Then it’s Alan Rickman. Another voice – and face too – that seemed ever-present, like a fact of existence rather than just one more mortal human within it. Powerfully charismatic even for his most imperious or cruel characters, and for a time a certain seal of personality and sanity in otherwise insipid blockbusters. I guess I presumed that, for the rest of my own life, I’d be able to say “well, I don’t know anything about it, but it’s got Alan Rickman in it so it’s worth a watch.”

9. Space Hulk: Deathwing

Pretty good going to scrape a place in the charts, in this month of big releases and deep discounts. This is a case in point for why many games firms don’t like early reviews: there was enough built-up anticipation for a glossy Warhammer 40,000 shooter that it was able to outweigh a complete lack of pre-release critique and even the harbinger of doom that is the last-minute release date delay.

Post-release, the response has been broadly underwhelmed (I thought singleplayer was tedious, but co-op was a good time, albeit perhaps only briefly so) and I’ll be very surprised if this is still here next week.

10. Tom Clancy’s The Division

It’s been Ubisoft’s year, but quietly so. I don’t know that they’ve smashed it out the park, but this and Rainbow Six Siege are always hanging around, always coming back, back, back. The ‘living’ shooter is a business model that can really pay off – big updates and free weekends and all that jazz ensuring a long tail that more contained games can only dream of. That said, I just bet we’ll see Watch Dogs popping back a few times next year, as mostly good word of mouth spreads, and discounts finally prompt people to take a chance on the sequel to a damp squib of a first game.

And that’s it – the last chart of 2016. I mean, there will be more data released next week, but it’s my Mum’s birthday so I’ll need to spend the day talking her through how to use Skype so her grand-daughter can sing a cracked rendition of happy birthday at her.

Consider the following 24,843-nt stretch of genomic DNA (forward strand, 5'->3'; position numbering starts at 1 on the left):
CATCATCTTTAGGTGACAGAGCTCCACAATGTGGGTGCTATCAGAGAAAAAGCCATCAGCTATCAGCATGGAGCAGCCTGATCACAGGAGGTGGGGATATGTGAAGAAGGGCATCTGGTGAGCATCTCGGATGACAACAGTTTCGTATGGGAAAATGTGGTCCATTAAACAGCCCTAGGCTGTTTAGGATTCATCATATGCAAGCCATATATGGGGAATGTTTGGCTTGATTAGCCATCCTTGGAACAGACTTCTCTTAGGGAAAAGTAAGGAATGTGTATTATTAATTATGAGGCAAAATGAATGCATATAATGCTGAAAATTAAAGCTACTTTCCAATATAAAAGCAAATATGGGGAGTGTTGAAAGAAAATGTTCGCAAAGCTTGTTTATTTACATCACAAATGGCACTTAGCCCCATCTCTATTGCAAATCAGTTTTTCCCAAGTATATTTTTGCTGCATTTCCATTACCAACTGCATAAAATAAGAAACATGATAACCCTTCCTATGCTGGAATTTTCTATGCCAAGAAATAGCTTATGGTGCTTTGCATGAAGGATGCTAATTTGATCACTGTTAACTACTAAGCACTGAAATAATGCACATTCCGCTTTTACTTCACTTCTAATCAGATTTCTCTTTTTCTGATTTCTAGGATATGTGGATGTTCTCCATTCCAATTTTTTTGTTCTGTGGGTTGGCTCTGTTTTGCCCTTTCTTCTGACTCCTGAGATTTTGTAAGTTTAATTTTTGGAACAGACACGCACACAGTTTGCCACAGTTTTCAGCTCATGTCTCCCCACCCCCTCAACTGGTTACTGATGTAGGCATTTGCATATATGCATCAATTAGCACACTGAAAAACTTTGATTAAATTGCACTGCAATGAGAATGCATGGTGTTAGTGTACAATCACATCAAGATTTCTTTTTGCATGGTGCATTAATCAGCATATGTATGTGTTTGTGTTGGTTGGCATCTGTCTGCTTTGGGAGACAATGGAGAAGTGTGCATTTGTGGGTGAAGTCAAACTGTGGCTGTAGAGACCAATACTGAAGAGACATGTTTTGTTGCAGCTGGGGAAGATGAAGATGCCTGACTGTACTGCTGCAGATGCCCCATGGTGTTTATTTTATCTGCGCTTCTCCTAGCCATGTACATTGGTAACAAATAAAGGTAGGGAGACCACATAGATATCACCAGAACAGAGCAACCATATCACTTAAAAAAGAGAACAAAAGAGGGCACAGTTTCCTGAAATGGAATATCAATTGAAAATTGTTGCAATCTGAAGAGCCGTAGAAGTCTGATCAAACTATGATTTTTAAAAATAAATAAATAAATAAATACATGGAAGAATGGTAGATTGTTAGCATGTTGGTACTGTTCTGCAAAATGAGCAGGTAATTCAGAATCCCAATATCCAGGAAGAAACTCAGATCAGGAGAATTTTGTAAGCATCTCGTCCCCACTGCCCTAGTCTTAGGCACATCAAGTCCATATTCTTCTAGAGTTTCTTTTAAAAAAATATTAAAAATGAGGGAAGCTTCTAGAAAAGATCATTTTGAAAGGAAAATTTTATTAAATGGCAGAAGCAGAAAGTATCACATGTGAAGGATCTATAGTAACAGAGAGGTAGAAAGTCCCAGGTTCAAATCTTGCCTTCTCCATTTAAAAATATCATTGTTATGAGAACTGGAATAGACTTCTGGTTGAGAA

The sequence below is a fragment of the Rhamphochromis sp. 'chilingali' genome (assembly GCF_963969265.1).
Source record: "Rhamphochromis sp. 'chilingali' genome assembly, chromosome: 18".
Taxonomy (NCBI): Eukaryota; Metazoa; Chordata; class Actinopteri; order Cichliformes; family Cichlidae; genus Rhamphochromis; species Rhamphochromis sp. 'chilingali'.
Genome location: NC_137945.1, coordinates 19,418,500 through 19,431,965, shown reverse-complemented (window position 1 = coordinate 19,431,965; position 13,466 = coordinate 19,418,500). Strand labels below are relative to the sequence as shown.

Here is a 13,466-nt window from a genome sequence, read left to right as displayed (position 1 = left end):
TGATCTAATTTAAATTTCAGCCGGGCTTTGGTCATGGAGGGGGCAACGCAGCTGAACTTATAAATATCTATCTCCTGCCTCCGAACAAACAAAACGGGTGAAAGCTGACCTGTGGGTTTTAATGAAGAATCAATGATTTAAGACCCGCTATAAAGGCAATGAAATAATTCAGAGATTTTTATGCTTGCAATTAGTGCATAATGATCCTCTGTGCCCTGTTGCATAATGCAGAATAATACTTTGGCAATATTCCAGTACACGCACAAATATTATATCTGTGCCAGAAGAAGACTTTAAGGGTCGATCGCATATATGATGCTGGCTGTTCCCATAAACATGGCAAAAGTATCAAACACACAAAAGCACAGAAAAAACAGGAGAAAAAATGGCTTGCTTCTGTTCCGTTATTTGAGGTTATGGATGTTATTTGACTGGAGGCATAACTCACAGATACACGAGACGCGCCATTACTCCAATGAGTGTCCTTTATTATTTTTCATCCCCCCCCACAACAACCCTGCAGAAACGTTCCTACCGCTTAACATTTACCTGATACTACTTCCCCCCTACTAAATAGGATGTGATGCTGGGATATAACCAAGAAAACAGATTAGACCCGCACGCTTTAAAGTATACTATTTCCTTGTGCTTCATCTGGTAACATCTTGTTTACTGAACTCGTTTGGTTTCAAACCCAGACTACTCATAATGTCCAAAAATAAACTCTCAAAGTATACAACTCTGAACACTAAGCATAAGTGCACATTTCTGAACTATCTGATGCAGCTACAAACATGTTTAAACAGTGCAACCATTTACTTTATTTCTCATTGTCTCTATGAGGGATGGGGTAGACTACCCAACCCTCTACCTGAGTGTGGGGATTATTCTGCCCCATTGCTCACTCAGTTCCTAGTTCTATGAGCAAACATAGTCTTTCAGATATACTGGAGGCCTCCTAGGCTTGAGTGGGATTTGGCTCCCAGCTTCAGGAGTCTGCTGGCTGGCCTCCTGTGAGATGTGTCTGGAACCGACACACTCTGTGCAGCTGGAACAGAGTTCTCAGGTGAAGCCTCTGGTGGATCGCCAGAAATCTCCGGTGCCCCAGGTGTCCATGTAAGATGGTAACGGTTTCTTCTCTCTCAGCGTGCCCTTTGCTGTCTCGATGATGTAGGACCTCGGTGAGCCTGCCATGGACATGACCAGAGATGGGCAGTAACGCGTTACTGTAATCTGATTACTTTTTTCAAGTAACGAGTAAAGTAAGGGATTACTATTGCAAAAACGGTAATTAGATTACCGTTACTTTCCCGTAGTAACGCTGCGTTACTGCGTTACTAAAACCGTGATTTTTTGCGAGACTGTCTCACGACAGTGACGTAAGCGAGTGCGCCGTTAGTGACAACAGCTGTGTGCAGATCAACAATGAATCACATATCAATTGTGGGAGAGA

Back again in January. Out with the old in with the new in 2017, eh? Oh, who the hell am I kidding – another year of GTA V and CSGO it is.

Merry Venga and a merry new bus, everybody!


  1. Faldrath says:

    Funny, I think “Earthling” is one of Bowie’s strongest albums. Just goes to show, doesn’t it?

    Thanks for your reflections. Personally, for me the double whammy of Keith Emerson and Greg Lake still hurts… I’ve been on an ELP & early Crimson binge ever since.

    • Danda says:

      ELP was my favourite band and changed my whole outlook as a musician. 2016 is already the worst year ever.

      Oh, and games… 2016 was also the year in which my state-of-the-art-for-2012 PC couldn’t cope anymore with the new releases. I can only run the indies.

      • Oozo says:

        Same here. The geriatric rig thing, I mean. Which lead to a strange turn of events when, not long before Christmas, I spotted a PS4 bundled with Steep for a price which would not even buy me an average SSD hard drive and a RAM update. In a winter without actual real snow, that was too much temptation. I was so sure that I would skip this console generation. Alas, here I am.

        • welverin says:

          It’s the only way you’ll be able to play Uncharted 4, The Last of Us 2, and God of War, so hardly a bad purchase.

          Yes, I’m assuming the last two will be good, but their track record is such it’s a safe bet.

          • gwop_the_derailer says:

            And Bloodborne. And The Last Guardian. And Zero Dawn Horizon. And Ace Combat 7.

        • A Gentleman and a Taffer says:

          Get Bloodborne. Like, GET BLOODBORNE. Might be the best game ever. Worth a shot, nae?

    • Darth Gangrel says:

      Alan Rickman’s death is the one I’m most sad about, so I’m glad he was mentioned in this article, if only at the third celebrity death paragraph. He died only 4 days after David Bowie, both 69 years old.

      With Leonard Nimoy dead in 2015 and Leonard Cohen in 2016, we’re running out of Leonard’s.

    • MikoSquiz says:

      After he shat the bed with the lights on in the 80s, Bowie had two bright spots (very bright spots, to be fair) in between treading water for the rest of his career: Earthling and Outside in the ’90s, and The Next Day and Blackstar in the ’10s.

      His big lows were in the ’60s (scrambling around for a style that would make him a pop star), the ’80s (losing track of where he wanted to go and phoning it in as a .. pop star), and the ’00s (throwing in ’99’s “..hours”, this was his Rolling Stones period, with each successive album hailed as a return to form after the last one was “a bit of a disappointment”, then the next album hailed as a return to form after the last one..)

      To be fair, after what he got done in the 70s, everything else could’ve just been gravy and/or sprinkles on top of what was already one of the mightiest bodies of work any ostensible pop musician ever produced. Just “Station to Station” or “Ziggy Stardust” would’ve been enough on their own. The world didn’t deserve albums like Earthling and Blackstar on top of that.

  2. Someoldguy says: